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I was never a fan of hot dogs. I had my fill growing up.

My mother, by her own admission, did not like to cook. We lived in town, and I walked to elementary and middle school. Students were given a long lunch break and I would go home for lunch and then return for afternoon classes.

That meant my mother would have to come up with a quick meal. Boiled hot dogs circulated on the weekly menu. They were served on a white bun with mustard.

When I left home at 18, I never wanted to see another hot dog again, but friends at Glenville State College raved about the hot dogs in the student union. They encouraged me to try one. I couldn’t imagine a hot dog being as delicious as they described, but one evening when I was hungry, I ordered one.

It was the strangest hot dog I’d ever seen. The hot dog was cooked in a rolling rotisserie. It was smothered in a meaty chili sauce, topped with American cheese slices and dill pickles, served on a toasted bun.

One bite was all it took, and I was a fan. For the next three years, that was what I always ordered when I went to the student union.

Once on my own, I avoided hot dogs again. I was living alone in Georgia and I didn’t know how to make hot dog sauce. I imagined it would be a big ordeal, and I didn’t have time to experiment, because I was serving an intensive pottery apprenticeship.

After I got married, I learned that my husband liked hot dogs. We moved to this area of West Virginia where we were introduced to the West Virginia dog topped with chili sauce and coleslaw. Again, it seemed like an odd combination, but it made the hot dog palatable, and that is the way I chose to prepare them at home.

Occasionally, I tried to replicate the GSC hot dog with no luck. I recently got an air fryer, and reviewers said it would make the perfect hot dog and toasted bun, so I bought some expensive all-beef wieners and decided to give the college hot dog another try.

I made a batch of West Virginia hot dog sauce. That means the ground beef is boiled, not fried! I used my own spicy dill pickles, and, if I can brag, I made a better hot dog than the one I liked from the student union.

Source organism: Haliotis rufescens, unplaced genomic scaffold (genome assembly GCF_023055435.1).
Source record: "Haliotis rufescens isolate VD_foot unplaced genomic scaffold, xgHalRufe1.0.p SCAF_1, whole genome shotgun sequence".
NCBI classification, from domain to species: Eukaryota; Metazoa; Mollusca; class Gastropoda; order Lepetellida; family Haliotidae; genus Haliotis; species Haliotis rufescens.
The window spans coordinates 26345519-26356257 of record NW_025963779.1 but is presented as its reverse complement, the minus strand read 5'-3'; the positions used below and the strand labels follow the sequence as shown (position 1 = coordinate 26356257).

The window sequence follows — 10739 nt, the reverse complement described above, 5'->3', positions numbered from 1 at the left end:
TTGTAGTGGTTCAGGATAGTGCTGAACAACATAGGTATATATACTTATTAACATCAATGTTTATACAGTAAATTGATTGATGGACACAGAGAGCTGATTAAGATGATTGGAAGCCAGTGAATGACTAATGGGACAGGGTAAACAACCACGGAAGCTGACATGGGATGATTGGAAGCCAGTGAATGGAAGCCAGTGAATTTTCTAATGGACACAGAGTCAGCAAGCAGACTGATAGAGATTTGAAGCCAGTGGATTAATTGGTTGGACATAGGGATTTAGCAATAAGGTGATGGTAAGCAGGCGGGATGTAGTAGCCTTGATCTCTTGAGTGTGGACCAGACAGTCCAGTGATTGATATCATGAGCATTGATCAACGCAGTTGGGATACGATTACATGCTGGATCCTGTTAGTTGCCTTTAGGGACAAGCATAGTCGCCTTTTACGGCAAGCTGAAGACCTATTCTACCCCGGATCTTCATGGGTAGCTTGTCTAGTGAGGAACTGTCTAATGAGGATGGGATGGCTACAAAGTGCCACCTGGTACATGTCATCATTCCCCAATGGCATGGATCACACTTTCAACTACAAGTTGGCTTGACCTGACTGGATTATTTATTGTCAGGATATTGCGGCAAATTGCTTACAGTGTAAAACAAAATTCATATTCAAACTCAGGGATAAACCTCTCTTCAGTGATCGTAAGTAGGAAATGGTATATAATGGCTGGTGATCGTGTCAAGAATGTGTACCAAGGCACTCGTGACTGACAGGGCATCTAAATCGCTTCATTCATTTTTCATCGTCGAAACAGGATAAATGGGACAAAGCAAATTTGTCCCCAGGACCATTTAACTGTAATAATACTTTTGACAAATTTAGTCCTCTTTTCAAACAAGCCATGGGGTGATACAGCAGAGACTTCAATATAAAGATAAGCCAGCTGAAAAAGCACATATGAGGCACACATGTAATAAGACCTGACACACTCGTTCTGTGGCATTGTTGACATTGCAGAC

I posted a photo of my creation to my Facebook page and had several requests for the sauce recipe. The recipe makes a lot, so I froze several packets and expect we will have hot dogs more frequently now.

I hope you like this sauce and this central West Virginia-style hot dog as much as I do.

West Virginia Hot Dog Sauce

Ingredients:

1 pound ground chuck

2 cups water

1 teaspoon chili powder

1 teaspoon paprika (smoked is nice, but not necessary)

1 teaspoon cumin

2 teaspoons salt

1 teaspoon pepper

1 tablespoon dried minced onions

½ to 1 tablespoon garlic powder (yes, that’s right)

¼ to ½ teaspoon red pepper flakes

1 cup ketchup (I grew up in West Virginia’s northernmost town and we used only Heinz.)

¼ cup Worcestershire sauce

1 small can tomato paste

Preparation:

Place the meat in a saucepan and cover with water. Bring to a boil, breaking up meat with a spatula.

Lower to a simmer and add the chili powder, paprika, cumin, salt, pepper, minced onions, garlic powder and red pepper. Stir everything together and simmer, uncovered, for 1 hour, stirring occasionally.

In a small bowl, whisk ketchup, Worcestershire sauce and tomato paste together. Add to the meat mixture. Simmer uncovered for an additional 30 minutes.

Note: The original recipe called for ¼ cup brown sugar. I deleted it, because I am not keen on sweet sauce and I thought the ketchup made this sauce sweet enough.

The original recipe says it makes 12 servings. I’m not sure how much sauce was used per hot dog, but I found that less than a third of the recipe was enough to top eight hot dogs, with plenty left over. The sauce freezes well and can be reheated in the microwave.

To make the Glenville hot dog:

Cook the hot dog according to your air fryer’s directions. Place the hot dog on the bun. Top with sauce and a slice of American cheese that has been cut in half.

Return to the air fryer for a few minutes until the cheese has melted. The bun will be perfectly toasted. Top with dill pickles and enjoy!

For questions about recipes or other information, contact Susan Maslowski at mudriverpottery@aol.com or go to metrokanawha.com. Susan also has a Farmer’s Table Facebook page.

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